I’ve just read the eye-opening Mint Condition: How Baseball Cards Became an American Obsession
This is more history of the card INDUSTRY than I ever imagined. The book is not a love letter to card makers. Readers will recoil over some early behaviors of Bowman and Topps. For instance, Jim Bouton shares how he felt a Topps exec bullied minor leaguers into signing away their exclusive card appearance rights for a $5 retainer. Bouton didn’t bite, insisting his father should review the contract first.
Instead of interviewing card company officials, I’d rather know more about how it felt to be a face on those cards. When I wrote to former St. Louis Brown Don Gutteridge in 2000 about his 1944 “Play Ball” card, I got a surprising letter in return:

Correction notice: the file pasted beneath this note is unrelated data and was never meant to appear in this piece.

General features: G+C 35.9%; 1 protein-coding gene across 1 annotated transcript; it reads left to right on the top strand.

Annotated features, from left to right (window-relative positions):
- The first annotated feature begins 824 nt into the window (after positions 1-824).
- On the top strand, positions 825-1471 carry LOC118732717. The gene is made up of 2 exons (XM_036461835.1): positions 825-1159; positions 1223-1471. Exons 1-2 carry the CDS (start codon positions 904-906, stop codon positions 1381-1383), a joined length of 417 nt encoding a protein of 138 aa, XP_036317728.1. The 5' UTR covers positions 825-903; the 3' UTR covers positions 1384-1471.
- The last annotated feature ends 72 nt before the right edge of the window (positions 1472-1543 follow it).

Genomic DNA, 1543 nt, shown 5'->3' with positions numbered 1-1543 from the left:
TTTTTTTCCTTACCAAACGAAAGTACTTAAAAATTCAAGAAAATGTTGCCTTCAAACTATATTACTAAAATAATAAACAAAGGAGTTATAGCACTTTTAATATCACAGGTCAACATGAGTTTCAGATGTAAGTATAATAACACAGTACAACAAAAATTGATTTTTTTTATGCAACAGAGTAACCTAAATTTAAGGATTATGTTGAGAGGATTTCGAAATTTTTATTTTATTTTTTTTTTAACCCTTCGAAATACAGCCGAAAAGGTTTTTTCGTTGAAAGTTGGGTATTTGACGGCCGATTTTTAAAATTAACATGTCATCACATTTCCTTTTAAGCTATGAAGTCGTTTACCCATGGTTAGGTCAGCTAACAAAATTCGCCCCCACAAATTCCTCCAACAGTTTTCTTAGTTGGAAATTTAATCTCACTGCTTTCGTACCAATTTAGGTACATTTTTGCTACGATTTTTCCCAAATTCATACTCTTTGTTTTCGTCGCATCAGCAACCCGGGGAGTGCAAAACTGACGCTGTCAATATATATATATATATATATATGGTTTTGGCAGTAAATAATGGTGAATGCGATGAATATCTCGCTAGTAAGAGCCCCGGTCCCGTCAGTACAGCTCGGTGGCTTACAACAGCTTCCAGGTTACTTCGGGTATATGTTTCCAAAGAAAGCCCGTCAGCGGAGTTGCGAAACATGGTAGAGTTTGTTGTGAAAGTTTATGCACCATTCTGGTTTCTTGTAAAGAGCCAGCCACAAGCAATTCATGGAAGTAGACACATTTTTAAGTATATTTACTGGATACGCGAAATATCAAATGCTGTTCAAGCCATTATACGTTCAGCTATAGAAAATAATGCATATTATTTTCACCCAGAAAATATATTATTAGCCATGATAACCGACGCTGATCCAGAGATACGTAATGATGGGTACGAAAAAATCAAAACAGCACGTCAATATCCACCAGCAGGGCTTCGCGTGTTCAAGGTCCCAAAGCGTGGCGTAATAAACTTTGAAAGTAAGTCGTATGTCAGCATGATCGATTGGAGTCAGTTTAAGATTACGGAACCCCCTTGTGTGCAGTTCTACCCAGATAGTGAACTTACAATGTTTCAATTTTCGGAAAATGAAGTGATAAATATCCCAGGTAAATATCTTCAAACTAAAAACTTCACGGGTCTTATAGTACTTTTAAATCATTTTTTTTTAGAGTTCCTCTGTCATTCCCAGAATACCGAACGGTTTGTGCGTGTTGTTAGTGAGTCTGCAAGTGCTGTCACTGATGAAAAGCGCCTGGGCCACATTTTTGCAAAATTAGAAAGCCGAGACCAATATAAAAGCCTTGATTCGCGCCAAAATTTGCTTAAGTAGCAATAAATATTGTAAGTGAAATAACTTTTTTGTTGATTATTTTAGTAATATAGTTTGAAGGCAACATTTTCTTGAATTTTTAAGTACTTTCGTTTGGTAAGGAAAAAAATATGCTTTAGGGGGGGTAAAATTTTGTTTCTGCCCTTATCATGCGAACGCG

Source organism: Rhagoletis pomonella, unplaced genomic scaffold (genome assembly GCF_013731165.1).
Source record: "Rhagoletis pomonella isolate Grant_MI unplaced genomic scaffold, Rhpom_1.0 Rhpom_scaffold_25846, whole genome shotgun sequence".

“I do not even remember giving anyone permission to use my name on a card. In fact, I did not see the 1944 (Play Ball) card until a few years ago (in the 1990s) when someone sent me the card and asked me to please sign it for them. The company never contacted me. In fact, I would like to have a couple of those cards for my own mementos. I think it’s very nice to have your picture and data on a card. It is so nice to be remembered.”